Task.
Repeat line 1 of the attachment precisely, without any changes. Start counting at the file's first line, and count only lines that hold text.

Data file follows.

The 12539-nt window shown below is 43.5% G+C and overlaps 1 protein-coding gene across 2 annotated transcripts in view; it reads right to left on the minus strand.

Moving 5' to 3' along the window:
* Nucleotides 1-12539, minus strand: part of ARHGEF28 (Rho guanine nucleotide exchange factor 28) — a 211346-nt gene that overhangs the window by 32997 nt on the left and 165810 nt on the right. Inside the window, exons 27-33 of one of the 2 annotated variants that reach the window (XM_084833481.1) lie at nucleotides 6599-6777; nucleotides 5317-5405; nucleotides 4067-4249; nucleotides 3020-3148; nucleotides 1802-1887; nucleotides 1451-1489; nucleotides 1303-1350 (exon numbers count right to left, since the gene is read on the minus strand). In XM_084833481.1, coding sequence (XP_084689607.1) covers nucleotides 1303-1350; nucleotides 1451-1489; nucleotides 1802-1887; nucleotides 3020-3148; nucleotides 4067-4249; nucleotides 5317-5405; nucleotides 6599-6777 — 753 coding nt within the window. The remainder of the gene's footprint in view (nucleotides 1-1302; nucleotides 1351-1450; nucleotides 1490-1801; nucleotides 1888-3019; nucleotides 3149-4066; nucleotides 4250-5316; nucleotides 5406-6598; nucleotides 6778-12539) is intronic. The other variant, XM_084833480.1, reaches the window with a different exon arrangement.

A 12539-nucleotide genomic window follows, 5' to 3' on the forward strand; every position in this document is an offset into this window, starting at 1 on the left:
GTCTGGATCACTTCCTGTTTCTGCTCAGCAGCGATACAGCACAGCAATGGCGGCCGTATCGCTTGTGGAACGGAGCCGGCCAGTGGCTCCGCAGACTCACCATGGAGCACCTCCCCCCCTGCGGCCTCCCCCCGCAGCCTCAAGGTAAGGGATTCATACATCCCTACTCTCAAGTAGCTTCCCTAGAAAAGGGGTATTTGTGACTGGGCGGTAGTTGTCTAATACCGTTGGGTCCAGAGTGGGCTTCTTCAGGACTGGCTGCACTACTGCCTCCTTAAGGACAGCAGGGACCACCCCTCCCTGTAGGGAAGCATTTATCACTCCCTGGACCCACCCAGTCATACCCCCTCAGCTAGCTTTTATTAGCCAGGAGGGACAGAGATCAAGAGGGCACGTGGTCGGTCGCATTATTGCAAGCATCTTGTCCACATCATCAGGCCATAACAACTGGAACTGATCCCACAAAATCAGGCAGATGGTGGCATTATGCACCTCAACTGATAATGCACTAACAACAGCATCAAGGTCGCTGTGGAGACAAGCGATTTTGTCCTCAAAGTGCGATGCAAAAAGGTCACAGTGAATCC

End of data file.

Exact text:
The 12539-nt window shown below is 43.5% G+C and overlaps 1 protein-coding gene across 2 annotated transcripts in view; it reads right to left on the minus strand.